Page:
On May 30, the Stanford Archaeology Center will host the live premiere of Barre Fong’s Making Ties: The Cangdong Village Project.
If you cannot attend the premiere, the film can be viewed at https://cangdong.stanford.edu/documentary-film
Courses of study offered by MichiganX, an online learning initiative of the University of Michigan through edX
“Meme and My Friends: The Dynamics of Merry-making,” November 29, 2012
Collaborative poster presented at the 2012 Anthropology Undergraduate Research Symposium, Humboldt State University. Presented by Casey Dobbins, Jaqueline Farrington, Racheal Marte-Taylor, Cherilyn Neider and Nikki Martensen
A display showcasing the digitization of archival materials. Located in the Humboldt State University Library using select materials from Humboldt Room Special Collections. Spring 2016 Semester.
When I was interning for the Center for Digital Archaeology (CoDA), I wrote a series of short blogs based on a few of their webinar classes. This was a fun learning experience for me, because some of these topics were things I knew nothing about. It is always humbling to me how a little bit of knowledge can spark brand new hobbies and interests.
Browse through the links below to read my posts on the CoDA blog!
Always Have A Backup Plan (A blog about Data Backup)
Stop a Moving Lens with Tape (a photography equipment hack Featuring my favorite tool, blue painters tape..)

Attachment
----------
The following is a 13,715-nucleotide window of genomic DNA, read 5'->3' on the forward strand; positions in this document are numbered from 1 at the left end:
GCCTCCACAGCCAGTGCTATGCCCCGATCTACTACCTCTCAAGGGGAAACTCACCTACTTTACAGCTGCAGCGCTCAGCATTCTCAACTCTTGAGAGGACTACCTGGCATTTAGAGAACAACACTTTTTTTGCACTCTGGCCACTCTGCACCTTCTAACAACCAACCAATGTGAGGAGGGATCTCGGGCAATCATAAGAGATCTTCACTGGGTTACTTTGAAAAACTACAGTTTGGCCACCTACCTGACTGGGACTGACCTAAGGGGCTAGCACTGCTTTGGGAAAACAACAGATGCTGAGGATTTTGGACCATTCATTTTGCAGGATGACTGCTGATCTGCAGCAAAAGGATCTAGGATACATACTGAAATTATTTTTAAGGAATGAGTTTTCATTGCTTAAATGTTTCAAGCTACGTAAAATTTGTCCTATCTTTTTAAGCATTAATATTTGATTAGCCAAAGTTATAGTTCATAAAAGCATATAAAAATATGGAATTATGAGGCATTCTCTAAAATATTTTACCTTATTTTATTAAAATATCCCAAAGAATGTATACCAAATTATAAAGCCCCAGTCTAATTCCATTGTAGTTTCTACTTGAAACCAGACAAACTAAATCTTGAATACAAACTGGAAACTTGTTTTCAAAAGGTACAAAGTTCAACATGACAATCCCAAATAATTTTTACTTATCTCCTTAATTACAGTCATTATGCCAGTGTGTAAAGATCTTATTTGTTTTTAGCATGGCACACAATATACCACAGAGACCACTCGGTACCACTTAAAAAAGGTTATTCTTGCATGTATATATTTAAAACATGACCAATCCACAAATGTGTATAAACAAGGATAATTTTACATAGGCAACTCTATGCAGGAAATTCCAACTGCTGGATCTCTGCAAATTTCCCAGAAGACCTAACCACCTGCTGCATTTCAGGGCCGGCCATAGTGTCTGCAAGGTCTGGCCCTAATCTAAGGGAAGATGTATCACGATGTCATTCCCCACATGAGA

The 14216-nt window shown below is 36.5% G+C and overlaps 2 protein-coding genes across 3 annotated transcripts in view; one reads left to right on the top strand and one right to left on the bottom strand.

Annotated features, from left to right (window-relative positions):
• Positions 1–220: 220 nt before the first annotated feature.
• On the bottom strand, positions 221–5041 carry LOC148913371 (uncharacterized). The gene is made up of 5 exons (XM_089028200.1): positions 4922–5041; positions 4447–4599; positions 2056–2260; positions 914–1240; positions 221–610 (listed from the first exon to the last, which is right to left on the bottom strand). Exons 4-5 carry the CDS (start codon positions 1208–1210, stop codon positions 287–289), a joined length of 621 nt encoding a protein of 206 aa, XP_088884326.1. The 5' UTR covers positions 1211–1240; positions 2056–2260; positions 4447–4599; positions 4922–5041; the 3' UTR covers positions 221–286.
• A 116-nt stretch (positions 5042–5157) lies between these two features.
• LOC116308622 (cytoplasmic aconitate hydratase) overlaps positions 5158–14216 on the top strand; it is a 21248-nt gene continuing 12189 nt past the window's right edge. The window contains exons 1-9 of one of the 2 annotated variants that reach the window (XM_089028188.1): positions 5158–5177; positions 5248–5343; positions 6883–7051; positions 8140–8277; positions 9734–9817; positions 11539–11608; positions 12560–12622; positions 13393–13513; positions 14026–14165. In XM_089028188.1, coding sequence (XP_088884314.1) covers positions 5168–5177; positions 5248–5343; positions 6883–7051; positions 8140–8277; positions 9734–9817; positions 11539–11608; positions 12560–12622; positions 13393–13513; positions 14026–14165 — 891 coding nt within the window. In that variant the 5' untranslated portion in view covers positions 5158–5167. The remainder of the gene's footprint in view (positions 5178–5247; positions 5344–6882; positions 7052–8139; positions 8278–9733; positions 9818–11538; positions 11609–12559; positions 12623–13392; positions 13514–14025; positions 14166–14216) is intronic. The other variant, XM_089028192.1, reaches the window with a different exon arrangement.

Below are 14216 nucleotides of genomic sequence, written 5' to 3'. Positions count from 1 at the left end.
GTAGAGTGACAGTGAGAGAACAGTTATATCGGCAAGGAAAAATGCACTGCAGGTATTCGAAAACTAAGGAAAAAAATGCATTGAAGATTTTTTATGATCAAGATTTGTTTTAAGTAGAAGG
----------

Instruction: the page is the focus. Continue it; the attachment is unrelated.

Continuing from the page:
To find out more about the Center for Digital Archaeology, you can visit Digitalarch.org
Abstract: This project studied the public opinions and discussion of the effects contemporary humans have at archaeological rock art sites in the United States. Preservation of rock art sites is attempted by a perpetual separation of visitors, by creating physical barriers at sites, or keeping site locations a secret. Little has been done, however, to assess public access to information relating to site locations and preservation information. This project utilized open-ended questionnaires to assess the opinions of the online rock-art community in relation to this topic. These opinions were compared with the content in public texts to assess the public accessibility of information. This research represents the potential of an affiliated public to make a significant contribution to the discussion on rock art site preservation and public interaction.